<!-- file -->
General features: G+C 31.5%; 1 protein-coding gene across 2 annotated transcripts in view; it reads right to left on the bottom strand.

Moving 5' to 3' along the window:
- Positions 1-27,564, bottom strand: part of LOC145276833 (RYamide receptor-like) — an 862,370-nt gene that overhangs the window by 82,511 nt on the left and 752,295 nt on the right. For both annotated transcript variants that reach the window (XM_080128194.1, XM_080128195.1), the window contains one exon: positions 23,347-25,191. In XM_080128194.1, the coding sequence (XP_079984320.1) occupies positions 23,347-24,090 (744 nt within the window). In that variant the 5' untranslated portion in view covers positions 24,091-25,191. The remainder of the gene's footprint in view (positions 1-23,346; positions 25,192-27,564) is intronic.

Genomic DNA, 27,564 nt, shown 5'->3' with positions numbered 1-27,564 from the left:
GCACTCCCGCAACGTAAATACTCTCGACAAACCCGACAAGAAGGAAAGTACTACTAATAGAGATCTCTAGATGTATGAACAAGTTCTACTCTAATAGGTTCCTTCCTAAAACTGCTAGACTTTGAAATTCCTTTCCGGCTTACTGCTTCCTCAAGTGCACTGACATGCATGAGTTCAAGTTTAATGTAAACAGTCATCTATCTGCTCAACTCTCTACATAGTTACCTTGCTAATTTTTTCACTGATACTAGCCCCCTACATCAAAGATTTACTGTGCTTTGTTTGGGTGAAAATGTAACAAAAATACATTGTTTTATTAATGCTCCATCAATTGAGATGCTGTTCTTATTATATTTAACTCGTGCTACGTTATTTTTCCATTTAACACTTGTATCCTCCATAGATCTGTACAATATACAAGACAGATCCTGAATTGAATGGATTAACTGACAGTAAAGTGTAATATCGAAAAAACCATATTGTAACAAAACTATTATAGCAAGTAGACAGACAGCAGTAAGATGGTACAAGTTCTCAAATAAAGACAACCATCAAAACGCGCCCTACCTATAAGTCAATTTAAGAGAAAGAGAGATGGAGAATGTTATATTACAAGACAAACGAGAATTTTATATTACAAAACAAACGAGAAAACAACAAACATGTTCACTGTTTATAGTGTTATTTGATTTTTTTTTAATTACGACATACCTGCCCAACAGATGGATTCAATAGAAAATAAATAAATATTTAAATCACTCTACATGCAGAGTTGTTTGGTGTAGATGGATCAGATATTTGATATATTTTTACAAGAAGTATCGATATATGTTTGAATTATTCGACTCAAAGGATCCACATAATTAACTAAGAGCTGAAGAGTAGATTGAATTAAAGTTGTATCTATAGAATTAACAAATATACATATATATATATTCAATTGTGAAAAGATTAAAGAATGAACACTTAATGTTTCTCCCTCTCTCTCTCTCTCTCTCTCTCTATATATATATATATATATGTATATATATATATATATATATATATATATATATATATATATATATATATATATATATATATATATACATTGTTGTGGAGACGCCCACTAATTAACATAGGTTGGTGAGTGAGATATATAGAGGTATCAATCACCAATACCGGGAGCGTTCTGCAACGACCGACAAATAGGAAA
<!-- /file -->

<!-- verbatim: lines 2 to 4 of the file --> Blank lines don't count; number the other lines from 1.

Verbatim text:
Moving 5' to 3' along the window:
- Positions 1-27,564, bottom strand: part of LOC145276833 (RYamide receptor-like) — an 862,370-nt gene that overhangs the window by 82,511 nt on the left and 752,295 nt on the right. For both annotated transcript variants that reach the window (XM_080128194.1, XM_080128195.1), the window contains one exon: positions 23,347-25,191. In XM_080128194.1, the coding sequence (XP_079984320.1) occupies positions 23,347-24,090 (744 nt within the window). In that variant the 5' untranslated portion in view covers positions 24,091-25,191. The remainder of the gene's footprint in view (positions 1-23,346; positions 25,192-27,564) is intronic.

Genomic DNA, 27,564 nt, shown 5'->3' with positions numbered 1-27,564 from the left: